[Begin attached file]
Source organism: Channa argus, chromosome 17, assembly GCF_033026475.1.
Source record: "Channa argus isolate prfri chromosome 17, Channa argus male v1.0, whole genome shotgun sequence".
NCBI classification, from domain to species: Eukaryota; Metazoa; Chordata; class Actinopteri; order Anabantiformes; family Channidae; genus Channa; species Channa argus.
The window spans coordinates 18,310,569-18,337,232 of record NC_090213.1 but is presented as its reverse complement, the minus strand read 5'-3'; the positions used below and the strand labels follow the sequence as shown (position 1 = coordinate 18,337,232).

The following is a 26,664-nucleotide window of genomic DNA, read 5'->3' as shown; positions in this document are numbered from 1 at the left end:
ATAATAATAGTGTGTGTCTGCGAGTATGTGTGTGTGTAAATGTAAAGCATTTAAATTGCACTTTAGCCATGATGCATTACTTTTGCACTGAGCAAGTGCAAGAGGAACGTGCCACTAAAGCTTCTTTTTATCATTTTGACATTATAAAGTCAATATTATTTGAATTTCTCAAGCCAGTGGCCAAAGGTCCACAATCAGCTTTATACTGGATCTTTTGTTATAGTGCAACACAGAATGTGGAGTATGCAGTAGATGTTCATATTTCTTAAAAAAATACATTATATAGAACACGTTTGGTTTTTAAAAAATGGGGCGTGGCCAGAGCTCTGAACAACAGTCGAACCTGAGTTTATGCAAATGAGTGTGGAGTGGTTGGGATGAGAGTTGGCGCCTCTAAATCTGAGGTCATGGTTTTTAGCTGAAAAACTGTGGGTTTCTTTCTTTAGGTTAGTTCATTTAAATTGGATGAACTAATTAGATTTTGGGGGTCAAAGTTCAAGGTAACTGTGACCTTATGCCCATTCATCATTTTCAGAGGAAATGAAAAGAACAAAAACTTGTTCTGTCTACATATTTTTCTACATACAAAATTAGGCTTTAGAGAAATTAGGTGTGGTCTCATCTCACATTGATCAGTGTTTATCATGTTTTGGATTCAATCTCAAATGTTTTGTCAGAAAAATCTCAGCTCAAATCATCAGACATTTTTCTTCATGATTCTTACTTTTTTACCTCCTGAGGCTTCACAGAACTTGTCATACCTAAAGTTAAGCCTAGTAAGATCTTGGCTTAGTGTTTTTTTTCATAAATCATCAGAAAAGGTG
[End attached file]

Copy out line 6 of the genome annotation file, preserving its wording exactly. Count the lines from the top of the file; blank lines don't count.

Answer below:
ATAATAATAGTGTGTGTCTGCGAGTATGTGTGTGTGTAAATGTAAAGCATTTAAATTGCACTTTAGCCATGATGCATTACTTTTGCACTGAGCAAGTGCAAGAGGAACGTGCCACTAAAGCTTCTTTTTATCATTTTGACATTATAAAGTCAATATTATTTGAATTTCTCAAGCCAGTGGCCAAAGGTCCACAATCAGCTTTATACTGGATCTTTTGTTATAGTGCAACACAGAATGTGGAGTATGCAGTAGATGTTCATATTTCTTAAAAAAATACATTATATAGAACACGTTTGGTTTTTAAAAAATGGGGCGTGGCCAGAGCTCTGAACAACAGTCGAACCTGAGTTTATGCAAATGAGTGTGGAGTGGTTGGGATGAGAGTTGGCGCCTCTAAATCTGAGGTCATGGTTTTTAGCTGAAAAACTGTGGGTTTCTTTCTTTAGGTTAGTTCATTTAAATTGGATGAACTAATTAGATTTTGGGGGTCAAAGTTCAAGGTAACTGTGACCTTATGCCCATTCATCATTTTCAGAGGAAATGAAAAGAACAAAAACTTGTTCTGTCTACATATTTTTCTACATACAAAATTAGGCTTTAGAGAAATTAGGTGTGGTCTCATCTCACATTGATCAGTGTTTATCATGTTTTGGATTCAATCTCAAATGTTTTGTCAGAAAAATCTCAGCTCAAATCATCAGACATTTTTCTTCATGATTCTTACTTTTTTACCTCCTGAGGCTTCACAGAACTTGTCATACCTAAAGTTAAGCCTAGTAAGATCTTGGCTTAGTGTTTTTTTTCATAAATCATCAGAAAAGGTG